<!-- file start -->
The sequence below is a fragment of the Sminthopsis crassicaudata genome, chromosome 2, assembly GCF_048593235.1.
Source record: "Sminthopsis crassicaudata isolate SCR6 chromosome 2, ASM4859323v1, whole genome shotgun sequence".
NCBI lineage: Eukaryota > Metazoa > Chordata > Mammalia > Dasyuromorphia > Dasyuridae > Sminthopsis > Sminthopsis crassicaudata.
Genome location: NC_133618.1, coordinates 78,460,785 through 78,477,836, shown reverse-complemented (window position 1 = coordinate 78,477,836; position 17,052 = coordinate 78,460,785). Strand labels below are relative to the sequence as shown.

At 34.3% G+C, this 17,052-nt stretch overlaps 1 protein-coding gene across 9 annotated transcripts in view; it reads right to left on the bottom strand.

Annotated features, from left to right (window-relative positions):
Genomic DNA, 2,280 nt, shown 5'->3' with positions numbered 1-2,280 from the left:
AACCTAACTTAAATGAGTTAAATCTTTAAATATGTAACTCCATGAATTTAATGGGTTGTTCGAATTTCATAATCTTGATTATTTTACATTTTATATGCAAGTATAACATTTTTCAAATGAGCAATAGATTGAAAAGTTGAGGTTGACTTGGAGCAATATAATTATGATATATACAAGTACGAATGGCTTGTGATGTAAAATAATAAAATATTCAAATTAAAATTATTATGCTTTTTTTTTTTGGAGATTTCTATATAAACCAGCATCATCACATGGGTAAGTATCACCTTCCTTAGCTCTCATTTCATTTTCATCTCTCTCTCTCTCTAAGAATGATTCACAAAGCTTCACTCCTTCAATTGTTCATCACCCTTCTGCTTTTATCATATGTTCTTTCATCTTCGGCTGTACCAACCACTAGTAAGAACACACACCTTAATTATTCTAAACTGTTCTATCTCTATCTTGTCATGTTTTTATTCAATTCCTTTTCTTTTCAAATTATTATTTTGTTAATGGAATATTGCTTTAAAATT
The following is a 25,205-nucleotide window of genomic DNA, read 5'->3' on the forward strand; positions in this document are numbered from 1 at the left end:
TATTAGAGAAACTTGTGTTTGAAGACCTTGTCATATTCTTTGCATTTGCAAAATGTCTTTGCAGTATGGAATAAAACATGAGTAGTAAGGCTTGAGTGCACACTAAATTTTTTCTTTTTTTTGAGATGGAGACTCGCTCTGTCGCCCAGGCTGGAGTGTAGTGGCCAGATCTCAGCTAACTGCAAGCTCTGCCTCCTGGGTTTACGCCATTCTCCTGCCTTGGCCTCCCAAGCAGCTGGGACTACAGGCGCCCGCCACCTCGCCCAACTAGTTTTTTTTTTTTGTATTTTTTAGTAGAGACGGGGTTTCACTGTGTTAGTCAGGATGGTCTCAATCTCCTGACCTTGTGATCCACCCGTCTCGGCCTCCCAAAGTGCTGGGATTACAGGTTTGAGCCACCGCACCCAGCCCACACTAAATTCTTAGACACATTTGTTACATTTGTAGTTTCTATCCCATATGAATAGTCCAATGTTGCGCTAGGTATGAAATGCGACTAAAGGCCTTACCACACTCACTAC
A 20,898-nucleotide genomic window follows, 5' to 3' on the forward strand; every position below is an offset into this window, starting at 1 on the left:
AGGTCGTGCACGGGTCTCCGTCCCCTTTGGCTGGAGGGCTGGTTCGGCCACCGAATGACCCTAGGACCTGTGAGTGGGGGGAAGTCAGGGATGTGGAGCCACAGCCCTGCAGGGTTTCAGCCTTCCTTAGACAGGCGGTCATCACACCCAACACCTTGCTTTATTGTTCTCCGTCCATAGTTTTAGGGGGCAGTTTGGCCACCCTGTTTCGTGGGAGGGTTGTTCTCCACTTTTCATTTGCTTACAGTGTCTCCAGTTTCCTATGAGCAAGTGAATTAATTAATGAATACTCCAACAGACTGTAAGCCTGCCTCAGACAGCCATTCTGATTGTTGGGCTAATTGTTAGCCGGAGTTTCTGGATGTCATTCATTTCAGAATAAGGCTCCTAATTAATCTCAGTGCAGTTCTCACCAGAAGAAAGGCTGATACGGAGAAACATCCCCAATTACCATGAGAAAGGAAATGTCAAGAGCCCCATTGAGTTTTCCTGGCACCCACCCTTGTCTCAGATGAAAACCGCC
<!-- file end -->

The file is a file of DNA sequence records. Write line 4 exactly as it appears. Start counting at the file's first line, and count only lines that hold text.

Genome location: NC_133618.1, coordinates 78,460,785 through 78,477,836, shown reverse-complemented (window position 1 = coordinate 78,477,836; position 17,052 = coordinate 78,460,785). Strand labels below are relative to the sequence as shown.